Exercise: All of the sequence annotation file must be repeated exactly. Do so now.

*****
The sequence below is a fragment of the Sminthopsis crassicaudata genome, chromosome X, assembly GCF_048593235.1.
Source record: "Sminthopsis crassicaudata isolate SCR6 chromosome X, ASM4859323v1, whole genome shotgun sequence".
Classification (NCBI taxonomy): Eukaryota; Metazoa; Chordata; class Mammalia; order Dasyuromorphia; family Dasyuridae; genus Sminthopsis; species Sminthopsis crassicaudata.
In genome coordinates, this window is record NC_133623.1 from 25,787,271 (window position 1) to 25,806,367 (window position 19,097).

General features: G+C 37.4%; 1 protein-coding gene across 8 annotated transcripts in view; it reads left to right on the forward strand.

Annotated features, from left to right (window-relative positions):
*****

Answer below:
The sequence below is a fragment of the Sminthopsis crassicaudata genome, chromosome X, assembly GCF_048593235.1.
Source record: "Sminthopsis crassicaudata isolate SCR6 chromosome X, ASM4859323v1, whole genome shotgun sequence".
Classification (NCBI taxonomy): Eukaryota; Metazoa; Chordata; class Mammalia; order Dasyuromorphia; family Dasyuridae; genus Sminthopsis; species Sminthopsis crassicaudata.
In genome coordinates, this window is record NC_133623.1 from 25,787,271 (window position 1) to 25,806,367 (window position 19,097).

General features: G+C 37.4%; 1 protein-coding gene across 8 annotated transcripts in view; it reads left to right on the forward strand.

Annotated features, from left to right (window-relative positions):